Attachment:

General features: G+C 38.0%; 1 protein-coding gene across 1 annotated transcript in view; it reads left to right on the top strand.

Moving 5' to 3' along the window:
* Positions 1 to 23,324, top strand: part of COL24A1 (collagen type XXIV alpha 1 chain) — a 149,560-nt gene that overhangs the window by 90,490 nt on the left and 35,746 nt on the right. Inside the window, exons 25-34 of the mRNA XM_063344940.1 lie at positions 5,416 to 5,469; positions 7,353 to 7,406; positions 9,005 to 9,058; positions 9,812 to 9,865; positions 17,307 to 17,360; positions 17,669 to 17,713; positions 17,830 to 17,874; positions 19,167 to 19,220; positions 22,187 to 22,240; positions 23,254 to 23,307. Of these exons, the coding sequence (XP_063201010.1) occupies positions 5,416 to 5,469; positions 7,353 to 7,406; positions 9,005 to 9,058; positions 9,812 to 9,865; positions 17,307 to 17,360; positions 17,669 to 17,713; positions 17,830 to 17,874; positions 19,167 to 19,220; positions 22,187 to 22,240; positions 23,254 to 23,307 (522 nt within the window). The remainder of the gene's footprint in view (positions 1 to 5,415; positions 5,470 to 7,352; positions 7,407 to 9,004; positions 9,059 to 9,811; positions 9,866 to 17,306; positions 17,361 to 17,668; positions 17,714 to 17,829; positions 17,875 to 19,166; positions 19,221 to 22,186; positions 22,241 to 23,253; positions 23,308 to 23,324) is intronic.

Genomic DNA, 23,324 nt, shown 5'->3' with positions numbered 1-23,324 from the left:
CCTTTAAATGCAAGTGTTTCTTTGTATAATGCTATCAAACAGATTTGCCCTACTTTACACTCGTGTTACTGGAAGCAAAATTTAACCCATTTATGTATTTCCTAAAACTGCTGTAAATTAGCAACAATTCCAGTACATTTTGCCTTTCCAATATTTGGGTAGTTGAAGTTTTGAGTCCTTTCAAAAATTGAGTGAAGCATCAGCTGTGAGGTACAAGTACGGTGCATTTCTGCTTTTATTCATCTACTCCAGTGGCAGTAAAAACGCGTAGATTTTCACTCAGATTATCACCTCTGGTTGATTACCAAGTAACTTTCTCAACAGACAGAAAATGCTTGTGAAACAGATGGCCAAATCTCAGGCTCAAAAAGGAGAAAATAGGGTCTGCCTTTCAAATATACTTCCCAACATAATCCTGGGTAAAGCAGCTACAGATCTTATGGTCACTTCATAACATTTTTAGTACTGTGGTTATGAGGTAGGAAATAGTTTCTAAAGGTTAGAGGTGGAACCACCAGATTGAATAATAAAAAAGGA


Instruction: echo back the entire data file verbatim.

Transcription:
General features: G+C 38.0%; 1 protein-coding gene across 1 annotated transcript in view; it reads left to right on the top strand.

Moving 5' to 3' along the window:
* Positions 1 to 23,324, top strand: part of COL24A1 (collagen type XXIV alpha 1 chain) — a 149,560-nt gene that overhangs the window by 90,490 nt on the left and 35,746 nt on the right. Inside the window, exons 25-34 of the mRNA XM_063344940.1 lie at positions 5,416 to 5,469; positions 7,353 to 7,406; positions 9,005 to 9,058; positions 9,812 to 9,865; positions 17,307 to 17,360; positions 17,669 to 17,713; positions 17,830 to 17,874; positions 19,167 to 19,220; positions 22,187 to 22,240; positions 23,254 to 23,307. Of these exons, the coding sequence (XP_063201010.1) occupies positions 5,416 to 5,469; positions 7,353 to 7,406; positions 9,005 to 9,058; positions 9,812 to 9,865; positions 17,307 to 17,360; positions 17,669 to 17,713; positions 17,830 to 17,874; positions 19,167 to 19,220; positions 22,187 to 22,240; positions 23,254 to 23,307 (522 nt within the window). The remainder of the gene's footprint in view (positions 1 to 5,415; positions 5,470 to 7,352; positions 7,407 to 9,004; positions 9,059 to 9,811; positions 9,866 to 17,306; positions 17,361 to 17,668; positions 17,714 to 17,829; positions 17,875 to 19,166; positions 19,221 to 22,186; positions 22,241 to 23,253; positions 23,308 to 23,324) is intronic.

Genomic DNA, 23,324 nt, shown 5'->3' with positions numbered 1-23,324 from the left:
CCTTTAAATGCAAGTGTTTCTTTGTATAATGCTATCAAACAGATTTGCCCTACTTTACACTCGTGTTACTGGAAGCAAAATTTAACCCATTTATGTATTTCCTAAAACTGCTGTAAATTAGCAACAATTCCAGTACATTTTGCCTTTCCAATATTTGGGTAGTTGAAGTTTTGAGTCCTTTCAAAAATTGAGTGAAGCATCAGCTGTGAGGTACAAGTACGGTGCATTTCTGCTTTTATTCATCTACTCCAGTGGCAGTAAAAACGCGTAGATTTTCACTCAGATTATCACCTCTGGTTGATTACCAAGTAACTTTCTCAACAGACAGAAAATGCTTGTGAAACAGATGGCCAAATCTCAGGCTCAAAAAGGAGAAAATAGGGTCTGCCTTTCAAATATACTTCCCAACATAATCCTGGGTAAAGCAGCTACAGATCTTATGGTCACTTCATAACATTTTTAGTACTGTGGTTATGAGGTAGGAAATAGTTTCTAAAGGTTAGAGGTGGAACCACCAGATTGAATAATAAAAAAGGA